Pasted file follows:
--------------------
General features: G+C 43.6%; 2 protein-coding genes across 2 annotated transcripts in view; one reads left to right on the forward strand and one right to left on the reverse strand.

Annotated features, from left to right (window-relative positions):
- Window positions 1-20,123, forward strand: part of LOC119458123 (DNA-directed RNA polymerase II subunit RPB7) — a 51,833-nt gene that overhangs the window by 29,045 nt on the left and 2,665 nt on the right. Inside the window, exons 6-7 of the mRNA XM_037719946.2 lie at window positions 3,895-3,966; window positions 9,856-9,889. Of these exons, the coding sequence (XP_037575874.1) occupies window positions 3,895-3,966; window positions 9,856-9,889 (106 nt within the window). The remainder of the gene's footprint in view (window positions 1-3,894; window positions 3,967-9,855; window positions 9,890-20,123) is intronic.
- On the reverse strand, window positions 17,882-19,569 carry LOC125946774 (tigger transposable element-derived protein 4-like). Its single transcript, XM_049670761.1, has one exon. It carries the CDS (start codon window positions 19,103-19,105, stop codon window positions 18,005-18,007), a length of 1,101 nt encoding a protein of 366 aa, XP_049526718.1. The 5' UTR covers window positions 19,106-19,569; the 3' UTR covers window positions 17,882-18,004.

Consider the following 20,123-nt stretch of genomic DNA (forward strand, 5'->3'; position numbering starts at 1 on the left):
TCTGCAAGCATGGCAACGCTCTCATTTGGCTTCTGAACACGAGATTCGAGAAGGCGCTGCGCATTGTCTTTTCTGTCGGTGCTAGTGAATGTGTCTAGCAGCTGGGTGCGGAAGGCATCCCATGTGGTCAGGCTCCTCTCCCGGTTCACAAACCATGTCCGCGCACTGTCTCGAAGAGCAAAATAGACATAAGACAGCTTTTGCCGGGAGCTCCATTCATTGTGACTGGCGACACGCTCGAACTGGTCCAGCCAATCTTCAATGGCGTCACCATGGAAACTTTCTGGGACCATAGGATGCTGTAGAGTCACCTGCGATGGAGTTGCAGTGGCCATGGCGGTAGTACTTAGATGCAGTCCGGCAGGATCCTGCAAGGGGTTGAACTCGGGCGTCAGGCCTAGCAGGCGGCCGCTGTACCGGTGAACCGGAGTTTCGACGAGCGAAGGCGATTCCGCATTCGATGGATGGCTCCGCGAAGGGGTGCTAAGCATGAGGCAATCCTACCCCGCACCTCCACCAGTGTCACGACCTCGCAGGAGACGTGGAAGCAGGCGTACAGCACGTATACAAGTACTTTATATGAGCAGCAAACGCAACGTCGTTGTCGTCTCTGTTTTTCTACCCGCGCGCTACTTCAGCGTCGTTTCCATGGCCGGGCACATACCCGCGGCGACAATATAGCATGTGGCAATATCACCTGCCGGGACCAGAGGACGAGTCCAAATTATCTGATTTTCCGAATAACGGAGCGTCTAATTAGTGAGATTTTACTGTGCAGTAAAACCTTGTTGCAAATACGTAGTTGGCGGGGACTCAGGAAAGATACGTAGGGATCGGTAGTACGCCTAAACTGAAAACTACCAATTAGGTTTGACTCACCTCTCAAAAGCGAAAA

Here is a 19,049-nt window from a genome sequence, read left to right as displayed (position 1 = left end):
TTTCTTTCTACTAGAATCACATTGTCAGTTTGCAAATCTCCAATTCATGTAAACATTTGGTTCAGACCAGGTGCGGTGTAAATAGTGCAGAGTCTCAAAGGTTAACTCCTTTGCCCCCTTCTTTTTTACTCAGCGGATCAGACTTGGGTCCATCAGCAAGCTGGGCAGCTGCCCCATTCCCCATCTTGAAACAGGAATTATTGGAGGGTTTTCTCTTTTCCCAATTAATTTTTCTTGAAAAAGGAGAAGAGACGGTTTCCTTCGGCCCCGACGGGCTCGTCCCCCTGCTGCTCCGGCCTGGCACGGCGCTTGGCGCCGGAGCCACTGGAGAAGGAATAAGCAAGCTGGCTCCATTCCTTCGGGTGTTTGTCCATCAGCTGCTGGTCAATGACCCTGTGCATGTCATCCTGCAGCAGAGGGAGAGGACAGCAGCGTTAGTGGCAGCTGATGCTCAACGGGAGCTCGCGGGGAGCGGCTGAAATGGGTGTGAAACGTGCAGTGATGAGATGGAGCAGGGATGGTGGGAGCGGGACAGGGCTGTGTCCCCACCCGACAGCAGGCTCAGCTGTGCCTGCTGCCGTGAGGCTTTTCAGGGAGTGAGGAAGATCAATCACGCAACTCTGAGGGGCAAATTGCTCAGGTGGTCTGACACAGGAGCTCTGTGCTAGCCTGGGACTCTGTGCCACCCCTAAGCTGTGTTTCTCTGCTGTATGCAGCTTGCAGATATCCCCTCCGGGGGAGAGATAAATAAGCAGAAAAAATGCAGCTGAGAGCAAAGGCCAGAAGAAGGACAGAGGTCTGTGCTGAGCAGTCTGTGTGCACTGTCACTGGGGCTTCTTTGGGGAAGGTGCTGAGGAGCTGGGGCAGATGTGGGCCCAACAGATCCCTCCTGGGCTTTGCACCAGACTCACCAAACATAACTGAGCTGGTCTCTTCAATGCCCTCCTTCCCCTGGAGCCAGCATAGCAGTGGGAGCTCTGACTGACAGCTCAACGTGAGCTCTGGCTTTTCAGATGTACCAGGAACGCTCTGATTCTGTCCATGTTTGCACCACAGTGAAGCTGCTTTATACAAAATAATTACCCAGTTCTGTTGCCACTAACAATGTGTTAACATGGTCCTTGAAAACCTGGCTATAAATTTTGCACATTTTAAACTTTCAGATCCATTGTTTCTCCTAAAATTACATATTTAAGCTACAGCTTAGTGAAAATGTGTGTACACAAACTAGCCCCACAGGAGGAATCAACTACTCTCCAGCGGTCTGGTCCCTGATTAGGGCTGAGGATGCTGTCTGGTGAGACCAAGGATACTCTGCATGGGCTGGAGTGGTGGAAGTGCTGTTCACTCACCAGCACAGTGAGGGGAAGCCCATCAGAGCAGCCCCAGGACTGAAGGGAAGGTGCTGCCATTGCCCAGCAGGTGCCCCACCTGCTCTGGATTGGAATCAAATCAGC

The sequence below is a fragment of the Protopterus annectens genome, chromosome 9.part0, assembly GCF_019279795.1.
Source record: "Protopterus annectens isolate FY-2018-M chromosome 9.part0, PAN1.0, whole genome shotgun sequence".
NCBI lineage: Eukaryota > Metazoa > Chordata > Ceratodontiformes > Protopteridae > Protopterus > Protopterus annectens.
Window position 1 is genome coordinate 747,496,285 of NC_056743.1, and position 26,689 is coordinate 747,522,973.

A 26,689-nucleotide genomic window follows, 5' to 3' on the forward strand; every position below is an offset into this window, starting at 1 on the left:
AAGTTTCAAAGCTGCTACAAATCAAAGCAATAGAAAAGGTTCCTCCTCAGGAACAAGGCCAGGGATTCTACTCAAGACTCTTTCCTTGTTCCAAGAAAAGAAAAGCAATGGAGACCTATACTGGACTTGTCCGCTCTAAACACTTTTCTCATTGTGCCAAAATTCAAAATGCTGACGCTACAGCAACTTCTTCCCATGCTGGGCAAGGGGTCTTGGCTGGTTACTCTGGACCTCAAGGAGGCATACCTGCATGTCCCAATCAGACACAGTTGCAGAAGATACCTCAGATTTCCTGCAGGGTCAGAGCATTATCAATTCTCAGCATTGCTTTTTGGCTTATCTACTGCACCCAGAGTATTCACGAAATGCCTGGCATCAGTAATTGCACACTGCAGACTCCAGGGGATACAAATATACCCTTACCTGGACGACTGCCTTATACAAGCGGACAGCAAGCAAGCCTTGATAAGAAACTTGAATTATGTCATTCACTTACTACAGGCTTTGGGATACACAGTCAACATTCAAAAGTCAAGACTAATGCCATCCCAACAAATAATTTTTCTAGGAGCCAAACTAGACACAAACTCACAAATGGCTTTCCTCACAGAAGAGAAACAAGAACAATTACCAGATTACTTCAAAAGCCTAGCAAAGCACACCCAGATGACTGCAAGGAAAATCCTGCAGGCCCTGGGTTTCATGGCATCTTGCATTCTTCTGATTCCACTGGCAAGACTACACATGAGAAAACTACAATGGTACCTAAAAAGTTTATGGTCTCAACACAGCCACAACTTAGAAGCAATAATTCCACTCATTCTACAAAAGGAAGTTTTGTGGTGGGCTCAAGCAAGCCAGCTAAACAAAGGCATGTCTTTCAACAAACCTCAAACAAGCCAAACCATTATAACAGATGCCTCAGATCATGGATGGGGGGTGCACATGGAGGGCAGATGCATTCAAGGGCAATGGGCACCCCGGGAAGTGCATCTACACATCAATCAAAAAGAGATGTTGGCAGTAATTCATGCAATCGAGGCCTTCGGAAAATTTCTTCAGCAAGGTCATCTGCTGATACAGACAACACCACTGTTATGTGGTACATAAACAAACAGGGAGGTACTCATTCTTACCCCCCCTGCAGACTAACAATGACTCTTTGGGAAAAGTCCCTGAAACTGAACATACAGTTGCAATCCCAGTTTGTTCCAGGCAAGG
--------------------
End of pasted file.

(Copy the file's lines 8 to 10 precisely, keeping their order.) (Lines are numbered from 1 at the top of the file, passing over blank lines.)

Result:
TTTCTTTCTACTAGAATCACATTGTCAGTTTGCAAATCTCCAATTCATGTAAACATTTGGTTCAGACCAGGTGCGGTGTAAATAGTGCAGAGTCTCAAAGGTTAACTCCTTTGCCCCCTTCTTTTTTACTCAGCGGATCAGACTTGGGTCCATCAGCAAGCTGGGCAGCTGCCCCATTCCCCATCTTGAAACAGGAATTATTGGAGGGTTTTCTCTTTTCCCAATTAATTTTTCTTGAAAAAGGAGAAGAGACGGTTTCCTTCGGCCCCGACGGGCTCGTCCCCCTGCTGCTCCGGCCTGGCACGGCGCTTGGCGCCGGAGCCACTGGAGAAGGAATAAGCAAGCTGGCTCCATTCCTTCGGGTGTTTGTCCATCAGCTGCTGGTCAATGACCCTGTGCATGTCATCCTGCAGCAGAGGGAGAGGACAGCAGCGTTAGTGGCAGCTGATGCTCAACGGGAGCTCGCGGGGAGCGGCTGAAATGGGTGTGAAACGTGCAGTGATGAGATGGAGCAGGGATGGTGGGAGCGGGACAGGGCTGTGTCCCCACCCGACAGCAGGCTCAGCTGTGCCTGCTGCCGTGAGGCTTTTCAGGGAGTGAGGAAGATCAATCACGCAACTCTGAGGGGCAAATTGCTCAGGTGGTCTGACACAGGAGCTCTGTGCTAGCCTGGGACTCTGTGCCACCCCTAAGCTGTGTTTCTCTGCTGTATGCAGCTTGCAGATATCCCCTCCGGGGGAGAGATAAATAAGCAGAAAAAATGCAGCTGAGAGCAAAGGCCAGAAGAAGGACAGAGGTCTGTGCTGAGCAGTCTGTGTGCACTGTCACTGGGGCTTCTTTGGGGAAGGTGCTGAGGAGCTGGGGCAGATGTGGGCCCAACAGATCCCTCCTGGGCTTTGCACCAGACTCACCAAACATAACTGAGCTGGTCTCTTCAATGCCCTCCTTCCCCTGGAGCCAGCATAGCAGTGGGAGCTCTGACTGACAGCTCAACGTGAGCTCTGGCTTTTCAGATGTACCAGGAACGCTCTGATTCTGTCCATGTTTGCACCACAGTGAAGCTGCTTTATACAAAATAATTACCCAGTTCTGTTGCCACTAACAATGTGTTAACATGGTCCTTGAAAACCTGGCTATAAATTTTGCACATTTTAAACTTTCAGATCCATTGTTTCTCCTAAAATTACATATTTAAGCTACAGCTTAGTGAAAATGTGTGTACACAAACTAGCCCCACAGGAGGAATCAACTACTCTCCAGCGGTCTGGTCCCTGATTAGGGCTGAGGATGCTGTCTGGTGAGACCAAGGATACTCTGCATGGGCTGGAGTGGTGGAAGTGCTGTTCACTCACCAGCACAGTGAGGGGAAGCCCATCAGAGCAGCCCCAGGACTGAAGGGAAGGTGCTGCCATTGCCCAGCAGGTGCCCCACCTGCTCTGGATTGGAATCAAATCAGC

The sequence below is a fragment of the Protopterus annectens genome, chromosome 9.part0, assembly GCF_019279795.1.
Source record: "Protopterus annectens isolate FY-2018-M chromosome 9.part0, PAN1.0, whole genome shotgun sequence".